Judge Clark Douglas has become an expert in the art of making ketchup sandwiches.
Life is waiting.
"Amelia, would you like an eat to bite?"
Facts of the Case
Viktor Navorski (Tom Hanks, The Green Mile) is an immigrant from Krakozhia (a fictional European country) who is traveling to the United States to spend some time touring New York City. Unfortunately, once his plane lands in New York, a military crisis breaks out in his home country which causes all sorts of international complications. Long story short: Viktor isn't permitted to fly back to his home country, but he also isn't permitted to enter the United States. As such, he's forced to remain within the confines of the airport until the situation is resolved. Viktor is a good-natured, well-meaning man, but his very presence quickly becomes a complicated headache for airport security official Frank Dixon (Stanley Tucci, The Hunger Games), who is determined to get the immigrant off his hands as soon as possible. Meanwhile, Viktor makes a variety of new friends and even strikes up an unlikely romance with a jet-setting businesswoman (Catherine Zeta-Jones, The Mask of Zorro). Will Viktor ever achieve his dream of wandering through New York City?
Throughout his career, Steven Spielberg has taken a lot of flack for indulging sentimentality in his films. I've never really understood it, honestly. Sure, Spielberg loves a warm n' fuzzy ending, but there's a tremendous sincerity to his work which contrasts so sharply to the manipulative heartstring-tugging of so many "feel-good" flicks. You get the sense that Spielberg's sentimentality comes from an honest place; it's a genuine reflection of the way he sees the world. When The Terminal was released in 2004, it received a particularly large amount of criticism in this regard—as far as many critics were concerned, it was clearly an example of Spielberg being completely unable to restrain his soppy, sappy instincts. I don't think that's true. Yes, The Terminal is one of Spielberg's weaker films (arguably his weakest of the 21st Century to date), but it's conventionality rather than sentimentality which ultimately damages the film.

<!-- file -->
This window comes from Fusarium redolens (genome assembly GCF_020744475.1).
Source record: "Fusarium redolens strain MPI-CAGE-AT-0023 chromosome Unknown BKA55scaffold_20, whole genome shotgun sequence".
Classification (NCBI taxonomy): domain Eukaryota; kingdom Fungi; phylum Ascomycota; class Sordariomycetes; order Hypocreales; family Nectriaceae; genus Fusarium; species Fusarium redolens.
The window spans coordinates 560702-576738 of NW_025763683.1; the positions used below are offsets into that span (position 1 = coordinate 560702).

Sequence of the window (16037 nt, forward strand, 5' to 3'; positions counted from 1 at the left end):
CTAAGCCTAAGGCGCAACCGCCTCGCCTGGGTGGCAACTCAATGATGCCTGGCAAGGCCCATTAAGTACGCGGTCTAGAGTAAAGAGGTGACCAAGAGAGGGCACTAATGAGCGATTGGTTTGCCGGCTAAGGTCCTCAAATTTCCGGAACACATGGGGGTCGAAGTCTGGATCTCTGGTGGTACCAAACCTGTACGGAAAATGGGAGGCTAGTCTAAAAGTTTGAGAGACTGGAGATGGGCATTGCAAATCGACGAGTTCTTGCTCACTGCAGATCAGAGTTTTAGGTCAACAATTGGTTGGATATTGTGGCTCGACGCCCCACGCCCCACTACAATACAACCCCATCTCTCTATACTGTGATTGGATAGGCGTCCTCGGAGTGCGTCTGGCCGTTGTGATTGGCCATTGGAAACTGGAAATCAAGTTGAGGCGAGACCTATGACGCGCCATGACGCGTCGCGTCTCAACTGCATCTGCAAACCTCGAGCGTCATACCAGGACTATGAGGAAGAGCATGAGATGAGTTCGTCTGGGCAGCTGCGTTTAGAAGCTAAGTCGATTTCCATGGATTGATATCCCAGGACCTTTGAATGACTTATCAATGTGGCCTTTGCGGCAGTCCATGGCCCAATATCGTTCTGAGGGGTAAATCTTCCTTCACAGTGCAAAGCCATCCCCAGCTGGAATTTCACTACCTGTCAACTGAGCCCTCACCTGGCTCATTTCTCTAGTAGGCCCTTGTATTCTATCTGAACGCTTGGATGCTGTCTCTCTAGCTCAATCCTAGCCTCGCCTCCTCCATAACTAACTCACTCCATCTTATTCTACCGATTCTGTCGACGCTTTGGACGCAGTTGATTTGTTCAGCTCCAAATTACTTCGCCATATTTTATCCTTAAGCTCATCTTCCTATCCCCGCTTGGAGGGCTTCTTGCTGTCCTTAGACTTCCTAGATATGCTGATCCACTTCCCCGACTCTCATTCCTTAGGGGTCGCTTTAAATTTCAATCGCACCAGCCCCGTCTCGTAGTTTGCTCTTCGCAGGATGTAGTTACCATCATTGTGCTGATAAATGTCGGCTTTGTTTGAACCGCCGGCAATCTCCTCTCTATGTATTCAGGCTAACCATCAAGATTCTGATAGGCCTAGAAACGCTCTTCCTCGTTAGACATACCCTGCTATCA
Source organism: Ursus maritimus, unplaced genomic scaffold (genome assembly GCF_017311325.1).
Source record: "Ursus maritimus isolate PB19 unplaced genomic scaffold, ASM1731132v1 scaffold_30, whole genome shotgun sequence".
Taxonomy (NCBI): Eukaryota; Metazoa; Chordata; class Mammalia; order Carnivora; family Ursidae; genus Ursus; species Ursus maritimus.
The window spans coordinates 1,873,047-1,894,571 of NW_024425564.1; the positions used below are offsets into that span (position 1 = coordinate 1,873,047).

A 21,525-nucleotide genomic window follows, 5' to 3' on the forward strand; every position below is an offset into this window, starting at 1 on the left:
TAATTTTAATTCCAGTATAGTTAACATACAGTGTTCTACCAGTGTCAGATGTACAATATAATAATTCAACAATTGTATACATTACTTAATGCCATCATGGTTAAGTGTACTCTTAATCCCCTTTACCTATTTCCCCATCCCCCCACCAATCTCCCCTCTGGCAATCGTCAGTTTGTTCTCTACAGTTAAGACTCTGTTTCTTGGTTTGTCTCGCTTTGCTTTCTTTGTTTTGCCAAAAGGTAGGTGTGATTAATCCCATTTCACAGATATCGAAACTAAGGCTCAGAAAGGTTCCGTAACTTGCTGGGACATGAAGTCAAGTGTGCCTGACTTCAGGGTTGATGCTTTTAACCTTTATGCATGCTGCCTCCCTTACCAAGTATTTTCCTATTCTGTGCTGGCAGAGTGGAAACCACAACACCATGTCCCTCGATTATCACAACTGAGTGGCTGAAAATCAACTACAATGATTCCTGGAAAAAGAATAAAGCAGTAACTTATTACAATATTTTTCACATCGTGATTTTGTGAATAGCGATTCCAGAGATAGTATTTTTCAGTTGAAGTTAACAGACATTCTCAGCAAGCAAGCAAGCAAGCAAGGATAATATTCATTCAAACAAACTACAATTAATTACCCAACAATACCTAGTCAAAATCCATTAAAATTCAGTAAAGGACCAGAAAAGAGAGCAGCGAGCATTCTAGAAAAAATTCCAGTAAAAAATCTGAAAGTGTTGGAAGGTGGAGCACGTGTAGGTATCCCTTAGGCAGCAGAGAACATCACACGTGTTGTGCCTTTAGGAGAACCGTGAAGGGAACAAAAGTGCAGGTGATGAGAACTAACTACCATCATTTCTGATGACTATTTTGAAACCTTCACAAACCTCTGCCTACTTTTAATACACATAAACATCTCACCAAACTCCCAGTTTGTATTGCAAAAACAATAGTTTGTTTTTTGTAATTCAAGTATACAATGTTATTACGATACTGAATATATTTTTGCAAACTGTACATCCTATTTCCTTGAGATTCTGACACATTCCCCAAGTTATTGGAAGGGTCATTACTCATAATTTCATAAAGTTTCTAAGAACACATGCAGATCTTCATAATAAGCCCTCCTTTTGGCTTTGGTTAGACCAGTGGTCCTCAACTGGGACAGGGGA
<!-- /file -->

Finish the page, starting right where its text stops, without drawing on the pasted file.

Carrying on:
For most of its running time, The Terminal feels like an expensive sitcom. The premise is so contrived that several of the characters are required to comment on how ridiculous it is, but at least Spielberg doesn't spend too much time dwelling on it. The point is, we're being handed a fish-out-of-water comedy with a very specific set of rules, and once the framework is in place we're permitted to sit back and watch the fun that ensues. The only problem? The goofy subplots the film offers are pretty flimsy and corny. Viktor has to find creative ways to pay for his airport Burger King meals (a pretty blatant bit of shameless product placement). Viktor has to serve as a messenger for a shy janitorial worker (Diego Luna, Casa De Mi Padre) who's nursing a crush on a customs official (Zoe Saldana, Avatar). Viktor nervously negotiates his way through conversations with a woman (Zeta-Jones) who has a crush on him. These cutesy little storylines might have worked fairly well over the course of a 22-episode television season, where the plotting could take a back seat to good jokes and character development, but the two-hour film ends up delivering too much plotting and too little substance.